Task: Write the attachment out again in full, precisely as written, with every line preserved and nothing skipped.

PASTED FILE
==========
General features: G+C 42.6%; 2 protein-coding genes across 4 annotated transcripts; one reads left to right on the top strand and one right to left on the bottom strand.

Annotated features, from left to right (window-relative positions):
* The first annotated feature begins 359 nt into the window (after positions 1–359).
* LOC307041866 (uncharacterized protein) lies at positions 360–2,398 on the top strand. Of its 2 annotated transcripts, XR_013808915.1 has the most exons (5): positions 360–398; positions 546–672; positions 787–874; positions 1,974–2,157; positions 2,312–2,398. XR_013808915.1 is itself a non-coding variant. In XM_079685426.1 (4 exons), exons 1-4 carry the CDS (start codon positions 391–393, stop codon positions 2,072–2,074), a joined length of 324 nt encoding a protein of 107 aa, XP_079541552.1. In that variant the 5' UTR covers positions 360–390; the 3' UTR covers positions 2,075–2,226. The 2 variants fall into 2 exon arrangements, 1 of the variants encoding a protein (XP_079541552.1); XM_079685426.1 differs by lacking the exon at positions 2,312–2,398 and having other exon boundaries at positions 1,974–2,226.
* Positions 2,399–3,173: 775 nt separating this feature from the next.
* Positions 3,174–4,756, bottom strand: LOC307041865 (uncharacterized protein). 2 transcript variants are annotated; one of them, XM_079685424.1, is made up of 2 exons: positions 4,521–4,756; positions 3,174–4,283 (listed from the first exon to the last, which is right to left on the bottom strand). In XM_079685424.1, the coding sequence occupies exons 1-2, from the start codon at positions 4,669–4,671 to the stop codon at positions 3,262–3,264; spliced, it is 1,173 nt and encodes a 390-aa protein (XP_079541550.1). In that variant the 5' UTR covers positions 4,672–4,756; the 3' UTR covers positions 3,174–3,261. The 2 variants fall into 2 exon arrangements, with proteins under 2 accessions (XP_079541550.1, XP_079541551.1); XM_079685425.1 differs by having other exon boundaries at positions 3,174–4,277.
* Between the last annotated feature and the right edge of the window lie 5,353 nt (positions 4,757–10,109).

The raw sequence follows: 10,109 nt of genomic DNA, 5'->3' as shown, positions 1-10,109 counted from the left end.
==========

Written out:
General features: G+C 42.6%; 2 protein-coding genes across 4 annotated transcripts; one reads left to right on the top strand and one right to left on the bottom strand.

Annotated features, from left to right (window-relative positions):
* The first annotated feature begins 359 nt into the window (after positions 1–359).
* LOC307041866 (uncharacterized protein) lies at positions 360–2,398 on the top strand. Of its 2 annotated transcripts, XR_013808915.1 has the most exons (5): positions 360–398; positions 546–672; positions 787–874; positions 1,974–2,157; positions 2,312–2,398. XR_013808915.1 is itself a non-coding variant. In XM_079685426.1 (4 exons), exons 1-4 carry the CDS (start codon positions 391–393, stop codon positions 2,072–2,074), a joined length of 324 nt encoding a protein of 107 aa, XP_079541552.1. In that variant the 5' UTR covers positions 360–390; the 3' UTR covers positions 2,075–2,226. The 2 variants fall into 2 exon arrangements, 1 of the variants encoding a protein (XP_079541552.1); XM_079685426.1 differs by lacking the exon at positions 2,312–2,398 and having other exon boundaries at positions 1,974–2,226.
* Positions 2,399–3,173: 775 nt separating this feature from the next.
* Positions 3,174–4,756, bottom strand: LOC307041865 (uncharacterized protein). 2 transcript variants are annotated; one of them, XM_079685424.1, is made up of 2 exons: positions 4,521–4,756; positions 3,174–4,283 (listed from the first exon to the last, which is right to left on the bottom strand). In XM_079685424.1, the coding sequence occupies exons 1-2, from the start codon at positions 4,669–4,671 to the stop codon at positions 3,262–3,264; spliced, it is 1,173 nt and encodes a 390-aa protein (XP_079541550.1). In that variant the 5' UTR covers positions 4,672–4,756; the 3' UTR covers positions 3,174–3,261. The 2 variants fall into 2 exon arrangements, with proteins under 2 accessions (XP_079541550.1, XP_079541551.1); XM_079685425.1 differs by having other exon boundaries at positions 3,174–4,277.
* Between the last annotated feature and the right edge of the window lie 5,353 nt (positions 4,757–10,109).

The raw sequence follows: 10,109 nt of genomic DNA, 5'->3' as shown, positions 1-10,109 counted from the left end.